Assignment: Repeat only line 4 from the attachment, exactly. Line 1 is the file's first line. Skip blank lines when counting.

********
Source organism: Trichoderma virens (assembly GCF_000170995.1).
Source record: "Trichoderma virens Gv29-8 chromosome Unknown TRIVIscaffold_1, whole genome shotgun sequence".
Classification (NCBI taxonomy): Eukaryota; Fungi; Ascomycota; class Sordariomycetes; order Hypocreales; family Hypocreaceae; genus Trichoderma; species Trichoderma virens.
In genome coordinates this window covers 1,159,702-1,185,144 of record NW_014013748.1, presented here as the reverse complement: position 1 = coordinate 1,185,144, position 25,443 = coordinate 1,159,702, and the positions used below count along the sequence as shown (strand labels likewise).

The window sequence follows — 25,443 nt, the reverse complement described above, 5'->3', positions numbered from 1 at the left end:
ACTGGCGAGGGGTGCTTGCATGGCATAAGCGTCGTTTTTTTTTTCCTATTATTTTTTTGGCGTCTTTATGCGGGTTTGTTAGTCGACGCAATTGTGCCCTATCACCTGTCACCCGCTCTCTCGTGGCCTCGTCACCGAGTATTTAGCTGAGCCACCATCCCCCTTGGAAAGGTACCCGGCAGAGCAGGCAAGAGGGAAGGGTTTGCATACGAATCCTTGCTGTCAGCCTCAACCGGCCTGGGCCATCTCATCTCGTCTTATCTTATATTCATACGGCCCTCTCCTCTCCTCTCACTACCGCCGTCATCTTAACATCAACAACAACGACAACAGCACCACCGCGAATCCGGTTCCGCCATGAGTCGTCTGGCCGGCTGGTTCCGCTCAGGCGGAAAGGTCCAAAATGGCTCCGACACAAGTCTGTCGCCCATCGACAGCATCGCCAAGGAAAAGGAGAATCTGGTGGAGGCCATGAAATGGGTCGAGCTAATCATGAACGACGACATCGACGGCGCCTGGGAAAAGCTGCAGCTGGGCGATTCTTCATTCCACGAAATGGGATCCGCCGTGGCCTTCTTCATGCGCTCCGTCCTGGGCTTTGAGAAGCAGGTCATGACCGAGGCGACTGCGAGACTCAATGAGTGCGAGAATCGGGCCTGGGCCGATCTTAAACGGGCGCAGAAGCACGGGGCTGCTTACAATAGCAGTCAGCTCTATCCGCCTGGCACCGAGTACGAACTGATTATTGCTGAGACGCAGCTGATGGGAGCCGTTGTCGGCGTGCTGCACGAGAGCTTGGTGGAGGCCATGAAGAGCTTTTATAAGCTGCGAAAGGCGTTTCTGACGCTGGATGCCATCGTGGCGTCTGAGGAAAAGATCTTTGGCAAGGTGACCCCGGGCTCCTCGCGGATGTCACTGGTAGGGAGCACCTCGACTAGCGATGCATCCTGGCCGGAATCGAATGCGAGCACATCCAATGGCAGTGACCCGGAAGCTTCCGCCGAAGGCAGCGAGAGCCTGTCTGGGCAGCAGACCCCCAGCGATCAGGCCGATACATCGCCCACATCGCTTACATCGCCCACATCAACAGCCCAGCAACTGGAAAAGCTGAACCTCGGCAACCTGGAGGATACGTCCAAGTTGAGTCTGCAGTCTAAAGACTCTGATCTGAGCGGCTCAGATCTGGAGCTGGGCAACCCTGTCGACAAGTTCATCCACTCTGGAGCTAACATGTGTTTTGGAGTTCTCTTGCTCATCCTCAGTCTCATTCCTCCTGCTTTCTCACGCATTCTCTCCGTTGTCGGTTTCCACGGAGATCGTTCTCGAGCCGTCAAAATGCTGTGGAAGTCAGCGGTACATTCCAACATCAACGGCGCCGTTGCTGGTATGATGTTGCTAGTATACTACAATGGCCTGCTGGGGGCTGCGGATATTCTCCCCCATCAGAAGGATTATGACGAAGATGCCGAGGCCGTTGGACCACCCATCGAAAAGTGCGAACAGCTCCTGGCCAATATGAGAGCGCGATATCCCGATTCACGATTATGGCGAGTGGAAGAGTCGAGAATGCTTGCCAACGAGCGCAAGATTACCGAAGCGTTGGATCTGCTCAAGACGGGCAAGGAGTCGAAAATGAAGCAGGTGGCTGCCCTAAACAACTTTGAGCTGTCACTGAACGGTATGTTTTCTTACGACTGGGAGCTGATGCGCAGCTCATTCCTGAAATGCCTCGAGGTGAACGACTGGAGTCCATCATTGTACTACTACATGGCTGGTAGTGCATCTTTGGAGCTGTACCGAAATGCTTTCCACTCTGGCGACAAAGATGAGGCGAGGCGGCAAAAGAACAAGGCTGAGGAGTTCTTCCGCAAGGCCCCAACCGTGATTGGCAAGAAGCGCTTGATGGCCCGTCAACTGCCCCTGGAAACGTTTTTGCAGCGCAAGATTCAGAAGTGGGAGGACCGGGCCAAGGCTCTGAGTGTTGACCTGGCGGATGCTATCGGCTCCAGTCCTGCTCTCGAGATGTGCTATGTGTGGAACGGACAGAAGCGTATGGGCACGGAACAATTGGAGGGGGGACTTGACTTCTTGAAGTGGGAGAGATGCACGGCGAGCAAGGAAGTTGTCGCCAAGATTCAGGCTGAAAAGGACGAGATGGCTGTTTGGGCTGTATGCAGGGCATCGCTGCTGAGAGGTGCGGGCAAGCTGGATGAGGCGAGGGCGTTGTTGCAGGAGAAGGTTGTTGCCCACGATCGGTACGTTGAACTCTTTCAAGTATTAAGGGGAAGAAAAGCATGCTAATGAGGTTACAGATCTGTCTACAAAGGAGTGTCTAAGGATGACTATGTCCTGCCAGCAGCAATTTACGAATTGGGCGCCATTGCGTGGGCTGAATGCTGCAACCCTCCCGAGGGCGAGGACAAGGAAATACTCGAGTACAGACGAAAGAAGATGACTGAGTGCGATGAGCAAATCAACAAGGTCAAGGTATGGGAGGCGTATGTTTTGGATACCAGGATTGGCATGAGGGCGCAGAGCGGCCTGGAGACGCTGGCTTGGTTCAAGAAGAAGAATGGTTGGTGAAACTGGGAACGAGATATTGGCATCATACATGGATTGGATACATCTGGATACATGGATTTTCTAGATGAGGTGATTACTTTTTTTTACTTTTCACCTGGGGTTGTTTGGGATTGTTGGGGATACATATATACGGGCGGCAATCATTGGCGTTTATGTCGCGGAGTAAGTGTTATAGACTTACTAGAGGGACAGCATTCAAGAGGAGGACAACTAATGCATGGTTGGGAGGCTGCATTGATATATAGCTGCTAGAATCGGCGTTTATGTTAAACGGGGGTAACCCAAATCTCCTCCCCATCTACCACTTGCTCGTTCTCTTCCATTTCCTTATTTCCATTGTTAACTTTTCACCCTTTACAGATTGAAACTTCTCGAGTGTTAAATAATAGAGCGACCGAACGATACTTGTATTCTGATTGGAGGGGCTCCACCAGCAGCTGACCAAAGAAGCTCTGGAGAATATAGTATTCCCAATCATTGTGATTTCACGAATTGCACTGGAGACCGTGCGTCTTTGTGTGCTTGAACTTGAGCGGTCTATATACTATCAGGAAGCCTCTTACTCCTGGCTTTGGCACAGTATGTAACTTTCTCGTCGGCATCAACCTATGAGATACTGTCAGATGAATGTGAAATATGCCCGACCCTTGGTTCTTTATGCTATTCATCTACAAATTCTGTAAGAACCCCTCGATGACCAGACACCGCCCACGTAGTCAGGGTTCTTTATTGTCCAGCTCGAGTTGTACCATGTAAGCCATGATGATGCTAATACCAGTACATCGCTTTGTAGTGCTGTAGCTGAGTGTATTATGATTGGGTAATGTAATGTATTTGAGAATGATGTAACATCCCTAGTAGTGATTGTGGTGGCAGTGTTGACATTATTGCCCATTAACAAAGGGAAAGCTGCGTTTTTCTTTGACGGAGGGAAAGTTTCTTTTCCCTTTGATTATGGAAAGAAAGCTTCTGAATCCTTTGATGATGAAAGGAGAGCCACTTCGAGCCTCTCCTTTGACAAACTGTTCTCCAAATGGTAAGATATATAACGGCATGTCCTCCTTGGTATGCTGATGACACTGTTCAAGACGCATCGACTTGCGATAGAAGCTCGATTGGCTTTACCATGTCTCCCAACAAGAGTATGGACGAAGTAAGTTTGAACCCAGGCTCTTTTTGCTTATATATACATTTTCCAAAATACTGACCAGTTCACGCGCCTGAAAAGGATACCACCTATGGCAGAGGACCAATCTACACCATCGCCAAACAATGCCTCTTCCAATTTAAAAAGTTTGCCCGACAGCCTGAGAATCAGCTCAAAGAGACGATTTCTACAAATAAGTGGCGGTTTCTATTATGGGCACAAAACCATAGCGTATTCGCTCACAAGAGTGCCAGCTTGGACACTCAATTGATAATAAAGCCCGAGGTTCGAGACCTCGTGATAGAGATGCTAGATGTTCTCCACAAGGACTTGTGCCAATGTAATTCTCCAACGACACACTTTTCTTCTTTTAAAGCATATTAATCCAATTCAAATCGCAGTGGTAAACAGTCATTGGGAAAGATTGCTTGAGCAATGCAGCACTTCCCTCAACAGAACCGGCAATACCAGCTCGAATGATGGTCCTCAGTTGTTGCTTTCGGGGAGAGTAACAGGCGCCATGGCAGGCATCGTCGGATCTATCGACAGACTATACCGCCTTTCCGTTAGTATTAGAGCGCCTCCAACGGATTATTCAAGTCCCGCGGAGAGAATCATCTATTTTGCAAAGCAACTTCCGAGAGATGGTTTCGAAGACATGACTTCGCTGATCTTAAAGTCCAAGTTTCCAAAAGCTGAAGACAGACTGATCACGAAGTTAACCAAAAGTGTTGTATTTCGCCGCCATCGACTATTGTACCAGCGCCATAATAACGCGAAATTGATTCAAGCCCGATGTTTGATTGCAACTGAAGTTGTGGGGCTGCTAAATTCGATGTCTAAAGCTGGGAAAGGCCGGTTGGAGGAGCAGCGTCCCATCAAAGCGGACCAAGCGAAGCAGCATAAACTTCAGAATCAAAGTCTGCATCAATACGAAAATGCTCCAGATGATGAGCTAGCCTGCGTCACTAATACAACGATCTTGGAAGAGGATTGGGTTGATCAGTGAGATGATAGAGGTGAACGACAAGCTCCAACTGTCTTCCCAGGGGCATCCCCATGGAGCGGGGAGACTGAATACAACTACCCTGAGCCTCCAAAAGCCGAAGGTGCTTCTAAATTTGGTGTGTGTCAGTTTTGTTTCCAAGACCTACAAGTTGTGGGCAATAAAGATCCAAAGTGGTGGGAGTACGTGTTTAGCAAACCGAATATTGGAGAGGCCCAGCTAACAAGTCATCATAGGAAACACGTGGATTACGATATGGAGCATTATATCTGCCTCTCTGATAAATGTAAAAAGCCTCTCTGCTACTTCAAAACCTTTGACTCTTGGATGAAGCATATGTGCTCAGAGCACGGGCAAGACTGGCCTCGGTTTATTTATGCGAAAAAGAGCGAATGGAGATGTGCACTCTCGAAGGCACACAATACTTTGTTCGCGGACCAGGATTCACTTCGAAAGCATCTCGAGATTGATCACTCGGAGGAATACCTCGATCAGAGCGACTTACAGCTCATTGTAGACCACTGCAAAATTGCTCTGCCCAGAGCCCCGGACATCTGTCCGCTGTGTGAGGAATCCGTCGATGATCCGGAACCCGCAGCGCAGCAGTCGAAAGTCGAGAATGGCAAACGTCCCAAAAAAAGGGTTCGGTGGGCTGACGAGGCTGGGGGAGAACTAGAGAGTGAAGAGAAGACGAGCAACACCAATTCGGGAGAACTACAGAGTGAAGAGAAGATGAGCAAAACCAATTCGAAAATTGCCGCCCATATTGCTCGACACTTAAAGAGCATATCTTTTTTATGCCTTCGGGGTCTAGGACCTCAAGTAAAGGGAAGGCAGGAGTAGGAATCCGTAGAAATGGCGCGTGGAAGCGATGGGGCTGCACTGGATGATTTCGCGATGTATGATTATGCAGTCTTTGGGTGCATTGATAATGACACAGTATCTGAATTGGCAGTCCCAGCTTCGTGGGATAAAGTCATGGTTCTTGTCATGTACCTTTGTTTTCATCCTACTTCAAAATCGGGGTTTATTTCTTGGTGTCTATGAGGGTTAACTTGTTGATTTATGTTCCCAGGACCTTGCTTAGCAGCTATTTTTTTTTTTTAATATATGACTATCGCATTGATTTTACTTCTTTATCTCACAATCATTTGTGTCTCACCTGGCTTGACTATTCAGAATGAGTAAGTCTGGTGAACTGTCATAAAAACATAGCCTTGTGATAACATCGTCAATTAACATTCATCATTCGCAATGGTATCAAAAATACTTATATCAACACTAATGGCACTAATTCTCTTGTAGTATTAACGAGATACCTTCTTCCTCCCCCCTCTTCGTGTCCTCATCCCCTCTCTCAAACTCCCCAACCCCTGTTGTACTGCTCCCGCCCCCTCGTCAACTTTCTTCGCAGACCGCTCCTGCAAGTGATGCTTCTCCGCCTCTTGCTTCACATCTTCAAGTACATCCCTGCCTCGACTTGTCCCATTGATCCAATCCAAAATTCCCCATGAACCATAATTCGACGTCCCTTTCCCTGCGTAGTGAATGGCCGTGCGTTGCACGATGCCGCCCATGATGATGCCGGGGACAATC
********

In genome coordinates this window covers 1,159,702-1,185,144 of record NW_014013748.1, presented here as the reverse complement: position 1 = coordinate 1,185,144, position 25,443 = coordinate 1,159,702, and the positions used below count along the sequence as shown (strand labels likewise).